Dr. Sias earned his MA in Philosophy at Georgia State University in 2007. His MA thesis, entitled “Naturalism and Moral Realism,” was directed by Dr. Andrew Altman. In the thesis, Dr. Sias argued that ethical naturalists cannot construe the supervenience relation between the moral and the natural in a way that preserves both the objectivity of morality and the possibility of moral knowledge. Dr. Sias then entered the PhD program at the University of North Carolina at Chapel Hill. His dissertation, entitled “Emotion and Virtue in Moral Judgment,” was directed by Robert Adams. In the dissertation, Dr. Sias argued that the epistemic status of moral intuitions is not threatened by emotion, as is typically assumed, as long as one’s emotions are to a sufficient degree shaped by virtue. In addition to his work in metaethics and moral psychology, Dr. Sias has also published in the philosophy of language. His “Varieties of Expressivism,” coauthored with Dorit Bar-On, is forthcoming in Philosophy Compass.
Dr. William Allen is an Assistant Professor of Philosophy in the Department of History and Government at Bowie State University.
Dr. Allen earned his MA in Philosophy at Georgia State University in 2007. His MA thesis, entitled “In Defense of Rawlsian Constructivism,” was directed by Dr. Andrew Altman. He obtained his Ph.D. in philosophy from the University of Memphis in 2016. His areas of specialization are Social and Political Philosophy, African American Philosophy, and Philosophy of Race. His research and writing focus on critiquing the efficacy of liberal political philosophy in respect to racial justice. He has published Aesthetics of Negativity: Blanchot, Adorno, and Autonomy with Fordham University Press.
Dr. Candice Delmas is Associate Professor of Philosophy at Northeastern University.
Dr. Delmas came to Georgia State University as part of the Sorbonne Exchange program and earned her MA in Philosophy at GSU in 2006. Her thesis, directed by Dr. Andrew Altman, was “Liberalism and the Worst-Results Principle: Preventing Tyranny, Protecting Civil Liberty.” In the thesis, Dr. Delmas brought together the ideas of Montesquieu, Judith Sklar, and Roberto Unger in order to argue for a liberal political principle that focuses on safeguarding basic freedoms and preventing civil strife. Dr. Delmas then entered the philosophy Ph.D. program at Boston University, where her dissertation, “The Duty to Disobey,” was directed by David Lyons. Before taking up her position at Northeastern, she was a tenure-track Assistant Professor of Philosophy at Clemson University. Her publications include “Three Conceptions of Practical Authority,” Jurisprudence 2 (1):143-160 (2011), co-authored with Daniel Star, and “State Legitimacy and Political Obligation in Justice for Hedgehogs: The Radical Potential of Dworkinian Dignity,” Boston University Law Review 90 (2):737-758 (2010), co-authored with Susanne Sreedhar.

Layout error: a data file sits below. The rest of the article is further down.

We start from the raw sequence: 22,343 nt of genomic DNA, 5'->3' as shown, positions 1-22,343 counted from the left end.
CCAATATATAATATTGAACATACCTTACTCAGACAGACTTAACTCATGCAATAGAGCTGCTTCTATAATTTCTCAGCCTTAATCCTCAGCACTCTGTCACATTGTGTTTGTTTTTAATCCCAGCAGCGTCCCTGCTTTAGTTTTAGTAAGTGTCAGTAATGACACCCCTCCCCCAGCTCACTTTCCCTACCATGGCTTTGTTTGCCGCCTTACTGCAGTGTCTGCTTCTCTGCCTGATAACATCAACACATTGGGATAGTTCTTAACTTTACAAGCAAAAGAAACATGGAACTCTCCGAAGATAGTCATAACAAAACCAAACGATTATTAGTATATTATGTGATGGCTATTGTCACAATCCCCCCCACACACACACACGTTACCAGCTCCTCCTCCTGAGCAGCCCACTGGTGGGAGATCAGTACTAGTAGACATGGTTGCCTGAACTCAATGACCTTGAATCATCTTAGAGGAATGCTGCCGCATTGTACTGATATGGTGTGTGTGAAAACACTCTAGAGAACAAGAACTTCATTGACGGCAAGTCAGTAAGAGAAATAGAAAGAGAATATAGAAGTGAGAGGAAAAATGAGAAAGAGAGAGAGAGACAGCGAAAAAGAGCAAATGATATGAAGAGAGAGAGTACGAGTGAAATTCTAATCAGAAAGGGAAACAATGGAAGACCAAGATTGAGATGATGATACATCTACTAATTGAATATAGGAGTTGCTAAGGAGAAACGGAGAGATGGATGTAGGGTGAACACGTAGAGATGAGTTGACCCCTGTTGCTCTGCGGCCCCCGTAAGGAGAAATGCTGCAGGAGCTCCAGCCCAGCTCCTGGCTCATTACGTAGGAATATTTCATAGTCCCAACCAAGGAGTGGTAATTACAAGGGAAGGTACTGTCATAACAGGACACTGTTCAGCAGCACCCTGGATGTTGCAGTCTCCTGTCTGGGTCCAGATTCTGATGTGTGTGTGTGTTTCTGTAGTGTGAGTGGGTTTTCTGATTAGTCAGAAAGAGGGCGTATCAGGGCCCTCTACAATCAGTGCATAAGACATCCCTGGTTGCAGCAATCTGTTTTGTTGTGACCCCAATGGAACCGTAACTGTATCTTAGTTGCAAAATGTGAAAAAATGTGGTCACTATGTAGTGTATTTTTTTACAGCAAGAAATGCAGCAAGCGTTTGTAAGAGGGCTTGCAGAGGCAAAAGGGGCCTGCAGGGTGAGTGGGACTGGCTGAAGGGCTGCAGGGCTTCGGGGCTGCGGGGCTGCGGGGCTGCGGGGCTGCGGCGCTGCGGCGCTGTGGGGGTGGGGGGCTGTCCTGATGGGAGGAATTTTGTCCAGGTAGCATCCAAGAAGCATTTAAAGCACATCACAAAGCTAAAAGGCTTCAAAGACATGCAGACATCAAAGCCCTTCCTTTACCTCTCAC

Mr. Keith Diener is an Assistant Professor of Public Law at Richard Stockton College.
Keith William Diener was the first graduate of Georgia State University’s joint JD/MA program in law in philosophy in 2006. His thesis, “A Defense of Soft Positivism: Justice and Principle Processes” was directed by Dr. Andrew Altman. Following his graduation from GSU, Keith completed his LL.M. in International and Comparative Law from George Washington University and then enrolled in Georgetown University’s Doctor of Liberal Studies degree program. Keith has published articles including “The Road to Discrimination: Implications of the Thought of F.A. Hayek for Equal Employment Law,” Journal of Employment and Labor Law (Spring 2013) and “Recovering Attorneys’ Fees under CISG: An Interpretation of Article 74,” Nordic Journal of Commercial Law (November 2008).
Dr. Aas is Assistant Professor of Philosophy at Georgetown University.
Dr. Aas received his MA from Georgia State in 2006 and his Ph.D. from Brown University in 2013. His MA thesis, supervised by Prof. Andrew Altman, defended Rawls's Law of Peoples against cosmopolitan criticisms. Dr. Aas's dissertation, on the other hand, developed groundwork for a broadly cosmopolitan theory of justice, arguing that the state sovereignty system presupposed by much traditional thinking about international justice can and should be criticized on grounds of justice. Since finishing his PhD, Dr. Aas has been thinking about the boundaries of bodies, alongside the boundaries of states, developing significant interests in issues of medical ethics and health justice. He is currently at work on several projects concerning equality, and disability; and is preparing a manuscript on the ethics and politics of diverse embodiment.
Dr. Anthony Carreras is a Professor of Philosophy at Lone Star College.
Dr. Carreras earned his MA in Philosophy at GSU in 2005. His thesis, directed by Dr. Tim O’Keefe, was “The Role of Self-Interest in Aristotle’s Moral Theory.” In the thesis, Dr. Carreras argued that Aristotle endorses a defensible form of ethical egoism. Dr. Carreras then entered the philosophy PhD program at Rice University, where his dissertation, “Aristotle’s Ideals of Friendship and Virtue” was directed by Donald Morrison. His “Aristotle on Other-Selfhood and Reciprocal Shaping” was published in History of Philosophy Quarterly.